Energetic Italian sales agent Open Reel has closed world sales rights to Valentin Merz’s “De noche los gatos son pardos,” which will world premiere in this year’s Locarno Festival International Competition.
One of two first features in Locarno’s main competitive section, “De noche los gatos son pardos” (“At Night All Cats Are Black”) returns to Europe’s largest mid-Summer film event after winning the biggest prize last year at its First Look pix-in-post showcase focused on Swiss movies.
That prize went to the section’s boldest entry, a genre mashup of film shoot drama and comedic procedural which proves an ode to sexuality in its multiple manifestations, as well as to love and filmmaking.
Shot through with a meta conscience, “De noche…” turns on a highly disparate crew and cast shooting a sexually-souped costume drama in wooded hills. Suddenly, its director, Valentin disappears. Clodhopping local cops interview the crew, as Robin, the film’s DP and Valentin’s lover, travels to the Pacific-shore Mexico to fulfil a promise.
Much of the interest – and fun – of “De noche los gatos son pardos” come from its constant bucking of traditional filmmaking cannons and so audience expectations.
Taking its cue from “Lady Chatterley’s Lover,” the film being shot is period, but an exultation of sexuality, here of the whatever-turns-you-on variety, with Valentin himself a foot and finger fetiche.
“The boundaries between the film-within-the-film and the narration from a bird’s eye view are intentionally blurred,” Merz has said. “Along with its playful approach to fiction and narration, the film erases the classical boundary between those behind and in front of the camera,” he added.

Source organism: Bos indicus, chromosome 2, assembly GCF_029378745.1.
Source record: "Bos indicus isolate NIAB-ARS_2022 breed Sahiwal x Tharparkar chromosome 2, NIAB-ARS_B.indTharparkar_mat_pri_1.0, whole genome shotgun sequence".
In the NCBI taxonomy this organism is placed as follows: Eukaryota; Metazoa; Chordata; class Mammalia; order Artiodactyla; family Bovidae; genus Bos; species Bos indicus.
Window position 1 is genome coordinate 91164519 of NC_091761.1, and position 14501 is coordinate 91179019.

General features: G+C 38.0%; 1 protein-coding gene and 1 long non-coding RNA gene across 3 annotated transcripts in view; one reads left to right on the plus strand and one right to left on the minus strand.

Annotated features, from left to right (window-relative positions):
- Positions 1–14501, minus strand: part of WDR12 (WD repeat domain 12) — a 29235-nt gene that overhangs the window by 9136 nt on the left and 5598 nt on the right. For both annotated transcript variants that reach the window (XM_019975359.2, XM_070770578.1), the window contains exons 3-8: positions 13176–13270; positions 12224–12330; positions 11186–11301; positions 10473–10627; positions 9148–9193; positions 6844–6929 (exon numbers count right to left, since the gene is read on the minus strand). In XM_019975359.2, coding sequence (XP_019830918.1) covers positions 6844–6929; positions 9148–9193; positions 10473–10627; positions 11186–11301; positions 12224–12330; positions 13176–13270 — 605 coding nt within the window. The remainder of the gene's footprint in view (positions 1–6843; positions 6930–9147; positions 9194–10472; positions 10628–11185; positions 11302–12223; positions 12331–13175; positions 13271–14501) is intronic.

So Merz plays what he claims is a more exciting but not always complimentary version of himself, who, as he notes, takes advantage of his power as a director to have several liaisons outside his life-defining relationship with Robin.
Often it’s difficult to know whether scenes are shots from the fiction film or on-set horseplay between the actors. Merz also holds takes so that they become non-fiction shots of actors reacting to their own performance in a movie.
Merz worked in Mexico as a typographer over 2007-09 just as Carlos Reygadas was tearing up the rulebook off filmmaking. Like Reygadas, “Todos los gatos” refuses to stick to main characters, suddenly dedicating a good stretch of the movie to two undertakers who seemed destined for just walk-on-roles.
This anti-hierarchy approach, as Merz describes it, also affected the film’s casting. “Todos los Gatos son Pardos,” he says, brings protagonists from different backgrounds together: Farmers from the Limousin region [of France], asylum seekers from Mauritania, actors from the world of ethical pornography, classically trained film and theater actors, as well as Muxhes from the Istmo de Tehuantepec region in Oaxaca, Mexico.
“I wanted to make a film about the big issues in my life: filmmaking, love, sex and death,” Merz says.
Produced by Marie Lanne-Chesnot and Merz at his Swiss Andrea Film label, “De noche los gatos son pardos’” title quotes a Spanish saying: “At night, all cats are brown,” suggesting how it’s sometimes difficult to distinguish how things really are. The film turns very often on human confusion – though overridden in the final analysis by sentiment.
For Merz, “the characters are all looking for something – and instead of finding it, they get lost. Valentin and the undertakers get lost in the monotonous, endless fir forest; Robin in the exuberant jungle; the policemen in their investigations….”
“I’ve been impressed watching Valentin’s movie already last year, when it took part in the First Look WIP Festival section,” Open Reel CEO Cosimo Santoro told Variety.
“When I saw the completed version early this year, I did not have any hesitation in wanting to acquire it as I got the confirmation of Valentin’s ability to mix different genres, to use citations and references, at the same time cultured and popular, and to model the artistic matter in an original, as well as personal, creative universe, so that watching ‘De noche los gatos son pardos’ became a tout-court artistic experience.”